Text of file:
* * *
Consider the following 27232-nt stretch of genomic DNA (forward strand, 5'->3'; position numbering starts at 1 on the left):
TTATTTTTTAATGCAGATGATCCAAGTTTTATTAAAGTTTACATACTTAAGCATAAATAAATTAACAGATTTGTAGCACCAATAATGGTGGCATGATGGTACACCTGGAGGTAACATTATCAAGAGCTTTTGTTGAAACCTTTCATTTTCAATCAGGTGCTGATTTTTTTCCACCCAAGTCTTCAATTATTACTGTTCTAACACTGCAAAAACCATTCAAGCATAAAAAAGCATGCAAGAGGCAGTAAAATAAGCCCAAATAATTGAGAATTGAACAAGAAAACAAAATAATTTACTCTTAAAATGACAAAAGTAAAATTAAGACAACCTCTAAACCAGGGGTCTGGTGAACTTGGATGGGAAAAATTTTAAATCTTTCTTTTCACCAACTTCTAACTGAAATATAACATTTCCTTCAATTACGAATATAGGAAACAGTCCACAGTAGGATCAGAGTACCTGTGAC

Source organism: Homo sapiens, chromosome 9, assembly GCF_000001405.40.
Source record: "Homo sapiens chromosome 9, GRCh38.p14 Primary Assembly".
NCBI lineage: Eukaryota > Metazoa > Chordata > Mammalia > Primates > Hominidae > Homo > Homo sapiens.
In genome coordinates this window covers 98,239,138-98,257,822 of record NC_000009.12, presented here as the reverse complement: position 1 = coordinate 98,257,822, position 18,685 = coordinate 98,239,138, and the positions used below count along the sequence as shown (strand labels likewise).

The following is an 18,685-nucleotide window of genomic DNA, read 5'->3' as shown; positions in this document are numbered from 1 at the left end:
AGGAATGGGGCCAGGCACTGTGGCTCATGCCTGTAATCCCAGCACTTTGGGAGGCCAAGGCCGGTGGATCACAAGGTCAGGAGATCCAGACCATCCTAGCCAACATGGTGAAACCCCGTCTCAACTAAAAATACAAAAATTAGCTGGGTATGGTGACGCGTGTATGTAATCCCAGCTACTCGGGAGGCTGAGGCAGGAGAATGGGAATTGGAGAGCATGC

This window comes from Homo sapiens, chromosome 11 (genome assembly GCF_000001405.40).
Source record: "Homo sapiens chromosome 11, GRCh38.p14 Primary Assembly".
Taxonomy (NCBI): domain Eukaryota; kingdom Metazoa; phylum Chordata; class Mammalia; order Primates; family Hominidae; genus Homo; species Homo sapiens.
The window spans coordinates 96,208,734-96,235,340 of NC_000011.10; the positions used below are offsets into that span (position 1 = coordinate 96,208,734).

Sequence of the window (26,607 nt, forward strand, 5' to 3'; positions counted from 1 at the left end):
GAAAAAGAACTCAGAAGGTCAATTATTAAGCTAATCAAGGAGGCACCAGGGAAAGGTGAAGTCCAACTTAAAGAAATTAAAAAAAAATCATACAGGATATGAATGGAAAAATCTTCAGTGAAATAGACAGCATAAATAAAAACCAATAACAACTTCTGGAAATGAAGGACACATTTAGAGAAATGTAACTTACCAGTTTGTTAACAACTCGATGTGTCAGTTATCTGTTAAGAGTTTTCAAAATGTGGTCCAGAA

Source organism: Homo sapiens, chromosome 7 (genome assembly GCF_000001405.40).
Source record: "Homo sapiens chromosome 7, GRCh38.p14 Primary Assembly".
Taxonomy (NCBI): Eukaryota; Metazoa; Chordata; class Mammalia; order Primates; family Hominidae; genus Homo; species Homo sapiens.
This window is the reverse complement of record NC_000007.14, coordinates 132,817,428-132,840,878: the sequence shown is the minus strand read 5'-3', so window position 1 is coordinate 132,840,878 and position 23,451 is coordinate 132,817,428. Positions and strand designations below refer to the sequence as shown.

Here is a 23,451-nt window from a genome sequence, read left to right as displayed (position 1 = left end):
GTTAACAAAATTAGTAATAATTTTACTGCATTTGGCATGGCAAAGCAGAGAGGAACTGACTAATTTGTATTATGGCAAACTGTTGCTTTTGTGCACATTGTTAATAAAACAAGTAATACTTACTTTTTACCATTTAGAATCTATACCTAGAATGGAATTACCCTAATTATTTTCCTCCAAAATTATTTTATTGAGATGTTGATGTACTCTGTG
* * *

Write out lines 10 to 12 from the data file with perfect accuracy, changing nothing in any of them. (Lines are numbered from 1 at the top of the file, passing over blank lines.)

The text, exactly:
Source record: "Homo sapiens chromosome 11, GRCh38.p14 Primary Assembly".
Taxonomy (NCBI): domain Eukaryota; kingdom Metazoa; phylum Chordata; class Mammalia; order Primates; family Hominidae; genus Homo; species Homo sapiens.
The window spans coordinates 96,208,734-96,235,340 of NC_000011.10; the positions used below are offsets into that span (position 1 = coordinate 96,208,734).